DB Benchmarking

Comments: 3 Comments
Published on: March 14, 2011

As database professionals, we have a need to benchmark performance of the database, processes, and essentially overall performance.  When benchmarking, it is preferable to get a baseline and then run the same benchmark tests on a periodic basis and compare those results to the baseline.

Recently I was reminded of a couple of tools that should be in every DB Professionals vocabulary and tool set.  Each one is used for a different purpose.  Those tools are:

  1. CPU-Z
  2. TPC-E

CPU-Z is a freeware app that helps you gather information about motherboard, CPU, and memory.  It helps you to determine processor usage and if you are running your hardware at an optimal level.

TPC-E simulates the OLTP workload.  It is designed to be representative of OLTP systems and is scalable.

Both of these tools can be of great use to the database professional.  Check them out and see what you can learn by using them.

3 Comments - Leave a comment
  1. Joe Webb says:

    Thanks SQLRnnr. This is an important topic that is often overlooked.

    Kevin Kline has a pretty good book on the subject. It’s largely focused on Quest’s Benchmark Factory product, but you can glean quite a bit of good general purpose info from it too. http://amzn.to/dRdXTI

    • Jason Brimhall says:

      Excellent feedback. Thanks for the info on the book. I hope that these resources will be of good use (and be used) to others.

  2. […] @sqlrnnr posts DB Benchmarking Posted on March 15, 2011 by sqlmashup http://jasonbrimhall.info/2011/03/14/db-benchmarking/ […]

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March 2011
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  • @SQLSoldier: @mvelic Yes, but then I pointed out that they were using nolock and SSIS isn't. The matching records were not committed. #sqlhelp #TrueStory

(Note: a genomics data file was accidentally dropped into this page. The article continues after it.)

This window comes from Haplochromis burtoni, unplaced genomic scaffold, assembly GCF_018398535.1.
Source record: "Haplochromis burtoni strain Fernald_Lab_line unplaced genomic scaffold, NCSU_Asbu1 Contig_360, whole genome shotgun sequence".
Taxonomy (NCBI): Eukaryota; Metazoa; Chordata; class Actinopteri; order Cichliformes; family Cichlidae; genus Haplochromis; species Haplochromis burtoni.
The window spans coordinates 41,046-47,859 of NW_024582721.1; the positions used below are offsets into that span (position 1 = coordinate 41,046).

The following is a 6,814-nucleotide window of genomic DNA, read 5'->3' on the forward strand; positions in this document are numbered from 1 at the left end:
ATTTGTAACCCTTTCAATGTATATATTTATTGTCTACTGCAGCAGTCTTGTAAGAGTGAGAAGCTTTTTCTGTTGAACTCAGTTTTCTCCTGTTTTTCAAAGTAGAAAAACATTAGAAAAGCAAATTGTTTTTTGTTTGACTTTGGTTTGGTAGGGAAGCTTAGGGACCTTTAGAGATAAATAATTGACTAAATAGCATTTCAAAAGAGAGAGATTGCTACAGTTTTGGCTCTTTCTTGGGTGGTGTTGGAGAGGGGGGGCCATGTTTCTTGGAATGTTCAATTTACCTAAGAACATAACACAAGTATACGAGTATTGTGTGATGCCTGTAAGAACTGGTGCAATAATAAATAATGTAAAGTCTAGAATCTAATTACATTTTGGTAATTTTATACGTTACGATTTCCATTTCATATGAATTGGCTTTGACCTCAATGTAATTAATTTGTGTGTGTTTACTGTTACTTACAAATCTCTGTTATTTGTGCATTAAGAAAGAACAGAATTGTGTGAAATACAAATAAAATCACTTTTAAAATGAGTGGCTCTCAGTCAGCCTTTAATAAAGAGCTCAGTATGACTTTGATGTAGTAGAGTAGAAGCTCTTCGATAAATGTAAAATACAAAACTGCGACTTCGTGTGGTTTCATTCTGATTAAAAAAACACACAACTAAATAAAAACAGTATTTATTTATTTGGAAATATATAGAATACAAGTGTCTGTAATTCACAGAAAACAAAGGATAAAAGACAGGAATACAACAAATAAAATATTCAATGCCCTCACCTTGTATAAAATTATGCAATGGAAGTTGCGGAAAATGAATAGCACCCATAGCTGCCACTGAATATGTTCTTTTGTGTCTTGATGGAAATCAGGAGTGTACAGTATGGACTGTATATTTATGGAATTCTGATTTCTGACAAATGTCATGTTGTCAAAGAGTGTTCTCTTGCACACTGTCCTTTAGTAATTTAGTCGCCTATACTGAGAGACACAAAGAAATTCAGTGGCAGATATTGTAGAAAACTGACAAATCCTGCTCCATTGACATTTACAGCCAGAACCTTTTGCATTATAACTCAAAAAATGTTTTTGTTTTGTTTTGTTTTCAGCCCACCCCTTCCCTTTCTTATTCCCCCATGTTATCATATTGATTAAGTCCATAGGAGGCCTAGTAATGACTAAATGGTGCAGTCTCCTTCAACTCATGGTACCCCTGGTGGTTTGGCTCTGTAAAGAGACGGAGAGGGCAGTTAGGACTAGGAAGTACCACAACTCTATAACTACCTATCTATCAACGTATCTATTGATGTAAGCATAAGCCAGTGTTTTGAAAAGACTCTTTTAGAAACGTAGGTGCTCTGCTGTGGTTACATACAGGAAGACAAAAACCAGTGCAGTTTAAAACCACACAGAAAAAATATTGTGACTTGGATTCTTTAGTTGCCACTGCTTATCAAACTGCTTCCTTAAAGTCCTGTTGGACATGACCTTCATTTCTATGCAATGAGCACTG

• @mvelic: It's just maddening because this lookup has *always* worked in the past. It's just now deciding to not recognize matches. #sqlhelp
  • @mvelic: Has anyone just seen an SSIS Lookup fail to make matches? You know the matches exist, but it doesn't connect them and it fails? #sqlhelp
  • @banerjeeamit: @MattPgh No. Current processing report is not visible. This is visible in RunningJobs table but not the stats breakdown. #sqlhelp
  • @forhakim: #sqlhelp in Visual Studio SSDT is there a way to make it NOT show table designer, only the script, when I edit a table?
  • @MattPgh: @banerjeeamit Will the current report show up in ExecutionLog? whatever processing is happening did not finish yet. #sqlhelp
  • @banerjeeamit: @MattPgh Look at the time processing and rendering in the logging table: http://t.co/1n2ZX5Ywwi #sqlhelp
  • @banerjeeamit: @MattPgh Also, CPU time can be consumed due to rpt processing. This is available thru the ExecutionLogStorage table #sqlhelp
  • @banerjeeamit: @MattPgh Using XEvents or profiler u can see which stmt r CPU intensive? This wud gv u the cpu time consumed by the DB queries. #sqlhelp
  • @MattPgh: Is there a way to tell exactly what SSRS service is doing when it has CPU pegged to 100%? like a "what running" query in sql. #sqlhelp

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